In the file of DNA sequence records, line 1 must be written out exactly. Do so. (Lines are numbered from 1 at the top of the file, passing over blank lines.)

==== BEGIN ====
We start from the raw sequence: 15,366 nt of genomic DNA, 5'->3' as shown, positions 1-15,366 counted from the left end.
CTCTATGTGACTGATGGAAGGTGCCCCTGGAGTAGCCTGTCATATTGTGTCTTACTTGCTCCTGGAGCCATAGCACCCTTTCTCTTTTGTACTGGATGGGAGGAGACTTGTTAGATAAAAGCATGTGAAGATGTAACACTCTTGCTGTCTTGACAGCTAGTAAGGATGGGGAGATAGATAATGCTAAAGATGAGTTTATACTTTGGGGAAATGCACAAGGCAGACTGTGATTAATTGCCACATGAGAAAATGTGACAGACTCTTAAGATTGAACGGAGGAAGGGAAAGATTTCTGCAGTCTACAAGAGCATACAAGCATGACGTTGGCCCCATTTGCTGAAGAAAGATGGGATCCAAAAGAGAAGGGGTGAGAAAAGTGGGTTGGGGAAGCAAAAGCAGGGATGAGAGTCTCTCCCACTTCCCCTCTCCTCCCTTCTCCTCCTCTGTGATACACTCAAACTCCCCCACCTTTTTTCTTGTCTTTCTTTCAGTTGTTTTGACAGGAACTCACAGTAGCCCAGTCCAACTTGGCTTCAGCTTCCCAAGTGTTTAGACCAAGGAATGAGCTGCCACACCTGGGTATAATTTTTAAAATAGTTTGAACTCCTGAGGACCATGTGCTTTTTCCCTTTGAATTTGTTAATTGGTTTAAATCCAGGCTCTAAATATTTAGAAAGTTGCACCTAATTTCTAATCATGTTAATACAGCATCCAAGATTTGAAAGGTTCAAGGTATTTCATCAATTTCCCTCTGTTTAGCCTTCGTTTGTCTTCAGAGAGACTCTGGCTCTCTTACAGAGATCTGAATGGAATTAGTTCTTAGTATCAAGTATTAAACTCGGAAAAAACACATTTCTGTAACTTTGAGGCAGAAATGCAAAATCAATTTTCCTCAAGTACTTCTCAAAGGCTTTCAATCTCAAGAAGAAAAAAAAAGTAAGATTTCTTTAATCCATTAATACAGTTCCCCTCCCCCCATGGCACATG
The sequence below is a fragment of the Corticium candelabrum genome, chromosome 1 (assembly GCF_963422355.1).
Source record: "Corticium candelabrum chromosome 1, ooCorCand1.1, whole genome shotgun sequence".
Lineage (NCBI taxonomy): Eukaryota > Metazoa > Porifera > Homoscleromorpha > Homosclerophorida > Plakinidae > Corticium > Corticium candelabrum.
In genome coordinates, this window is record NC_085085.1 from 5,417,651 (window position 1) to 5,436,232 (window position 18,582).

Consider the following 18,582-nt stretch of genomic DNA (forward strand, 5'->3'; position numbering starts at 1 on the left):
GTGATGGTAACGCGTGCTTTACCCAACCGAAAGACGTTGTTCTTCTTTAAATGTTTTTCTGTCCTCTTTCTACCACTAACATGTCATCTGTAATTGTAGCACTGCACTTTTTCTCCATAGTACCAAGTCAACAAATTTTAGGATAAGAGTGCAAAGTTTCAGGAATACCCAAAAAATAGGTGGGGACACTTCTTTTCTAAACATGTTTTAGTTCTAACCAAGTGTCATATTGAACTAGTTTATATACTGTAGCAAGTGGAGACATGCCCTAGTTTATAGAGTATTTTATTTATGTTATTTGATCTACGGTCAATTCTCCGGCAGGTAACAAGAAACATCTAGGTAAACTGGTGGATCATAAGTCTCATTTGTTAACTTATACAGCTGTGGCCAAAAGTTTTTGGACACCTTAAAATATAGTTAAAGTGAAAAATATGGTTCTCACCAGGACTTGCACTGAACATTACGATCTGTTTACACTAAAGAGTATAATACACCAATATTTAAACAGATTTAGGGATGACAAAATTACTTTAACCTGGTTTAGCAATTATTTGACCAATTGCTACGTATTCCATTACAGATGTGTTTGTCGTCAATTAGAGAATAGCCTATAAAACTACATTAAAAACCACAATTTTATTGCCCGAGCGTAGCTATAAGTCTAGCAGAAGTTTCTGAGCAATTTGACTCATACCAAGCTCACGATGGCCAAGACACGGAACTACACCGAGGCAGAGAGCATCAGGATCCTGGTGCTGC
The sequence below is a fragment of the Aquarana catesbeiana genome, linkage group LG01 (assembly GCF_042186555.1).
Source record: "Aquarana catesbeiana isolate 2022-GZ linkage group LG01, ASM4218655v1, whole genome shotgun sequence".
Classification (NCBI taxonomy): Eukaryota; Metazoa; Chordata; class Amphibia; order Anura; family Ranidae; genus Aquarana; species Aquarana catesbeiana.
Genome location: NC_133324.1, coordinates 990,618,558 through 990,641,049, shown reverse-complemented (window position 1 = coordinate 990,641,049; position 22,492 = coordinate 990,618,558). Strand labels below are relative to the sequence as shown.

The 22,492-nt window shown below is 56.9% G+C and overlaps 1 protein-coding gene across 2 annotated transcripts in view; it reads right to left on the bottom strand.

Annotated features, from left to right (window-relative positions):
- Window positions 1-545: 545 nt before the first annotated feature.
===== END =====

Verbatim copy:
We start from the raw sequence: 15,366 nt of genomic DNA, 5'->3' as shown, positions 1-15,366 counted from the left end.